This book perfectly describes the social media landscape. You learn a few tricks on your favorite platform, and you’re off to the races.
Your methods work beautifully until someone introduces a variable (usually the social media company).
Overnight, your strategy stops delivering results, and you’re back to square one, feeling lost and disillusioned. Without perspective, you may start to doubt your capabilities.
Who Moved My Cheese provides this much-needed perspective.
The War of Art by Steven Pressfield
Steven Pressfield is a well-known author and has published many fiction and non-fiction books.
This book was originally intended for writers, but the principles described in the book are universal.
Since its release in 2002, the book has been embraced by military service members, entrepreneurs, filmmakers and people from all facets of life.
In the book, the author outlines a plan to conquer internal resistance, which prevents one from achieving greater success.
Encouraging you to work on your inner game, to shift your thinking and priorities to deeply value the work you do every day, Pressfield’s book offers transformational insights on common creative roadblocks such as resistance and fear:
“Resistance is directly proportional to love. If you’re feeling massive resistance, the good news is that it means there’s tremendous love there too.”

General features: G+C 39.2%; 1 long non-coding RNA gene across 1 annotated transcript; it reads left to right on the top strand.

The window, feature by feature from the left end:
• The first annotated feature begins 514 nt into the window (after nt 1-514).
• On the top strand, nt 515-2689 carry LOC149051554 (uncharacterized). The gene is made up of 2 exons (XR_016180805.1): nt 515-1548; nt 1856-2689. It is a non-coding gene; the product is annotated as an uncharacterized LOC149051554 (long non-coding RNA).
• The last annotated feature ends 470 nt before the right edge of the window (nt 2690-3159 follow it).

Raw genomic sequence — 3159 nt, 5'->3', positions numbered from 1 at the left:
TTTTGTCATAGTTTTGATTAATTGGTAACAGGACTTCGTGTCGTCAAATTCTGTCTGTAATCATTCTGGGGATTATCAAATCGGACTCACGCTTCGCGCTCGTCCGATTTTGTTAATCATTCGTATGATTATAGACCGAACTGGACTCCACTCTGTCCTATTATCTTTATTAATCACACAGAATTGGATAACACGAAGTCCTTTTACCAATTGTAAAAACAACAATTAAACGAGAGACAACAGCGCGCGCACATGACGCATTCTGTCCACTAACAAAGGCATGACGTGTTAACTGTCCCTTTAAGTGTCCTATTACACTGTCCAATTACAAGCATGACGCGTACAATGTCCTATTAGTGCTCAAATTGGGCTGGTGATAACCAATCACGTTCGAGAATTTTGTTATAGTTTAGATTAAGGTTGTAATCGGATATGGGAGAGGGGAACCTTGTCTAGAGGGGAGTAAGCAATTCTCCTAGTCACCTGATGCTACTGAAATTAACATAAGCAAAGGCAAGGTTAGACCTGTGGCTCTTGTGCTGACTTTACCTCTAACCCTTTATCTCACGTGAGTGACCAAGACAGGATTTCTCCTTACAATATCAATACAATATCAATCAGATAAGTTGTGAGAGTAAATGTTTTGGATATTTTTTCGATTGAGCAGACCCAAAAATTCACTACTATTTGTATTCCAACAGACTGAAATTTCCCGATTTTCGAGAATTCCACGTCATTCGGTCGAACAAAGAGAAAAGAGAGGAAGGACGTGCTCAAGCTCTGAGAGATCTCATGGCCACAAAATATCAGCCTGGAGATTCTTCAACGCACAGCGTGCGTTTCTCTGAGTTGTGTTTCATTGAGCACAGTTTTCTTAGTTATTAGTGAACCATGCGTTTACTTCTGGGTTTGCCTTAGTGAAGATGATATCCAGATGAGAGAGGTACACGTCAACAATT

“The amateur believes he must first overcome his fear; then he can do his work. The professional knows that fear can never be overcome.”
80/20 Sales and Marketing by Perry Marshall
Perry Marshall is a successful marketing consultant and author.
This book represents his take on the Pareto principle, applied to the world of sales and marketing.
In the book, the author offers tools to save almost 80% of time while bringing in more clients and money.
There is also an online software included with the book. It also features an online single page cheat sheet.
This book will revolutionize the way you evaluate each stage of your writing and marketing plan.
More importantly, it reveals ways you could be settling for less, missing valuable opportunities for increased income.
Blue Ocean Strategy by W. Chan Kim & Renee Mauborgne
The authors use the metaphor of a blue ocean to define expanding and competitor-free markets.
In the book, the authors share the results of their study of over 150 strategic business moves across 30 industries, arguing that lasting success in business is achieved by organizations that take time to create blue oceans.
We’re schooled from an early age to view competition as a natural and necessary part of life and business.
Blue Ocean Strategy helps you position yourself as a unique, viable entity, beyond the predictable limitations of competition.
Predictably Irrational by Dan Ariely
Dan Ariely taught behavioral economics at MIT when he published this book.
Dan argues that people behave irrationally, but in a predictable fashion.
Seeking a greater understanding of social norms and emotions helps us understand people: how consumers make choices, how we can better educate ourselves, and how we can create improved economic policies.
After reading Predictably Irrational, you’ll be able to understand and predict consumer behavior, positioning yourself for greater success.
There’s a big difference between how we think we behave and how we actually act and react.
Selling the Invisible by Harry Beckwith
This book is one of the few books that tell people how to sell intangible services.
The author argues that businesses that are focused on selling intangibles the way physical products were sold in the past are not likely to succeed.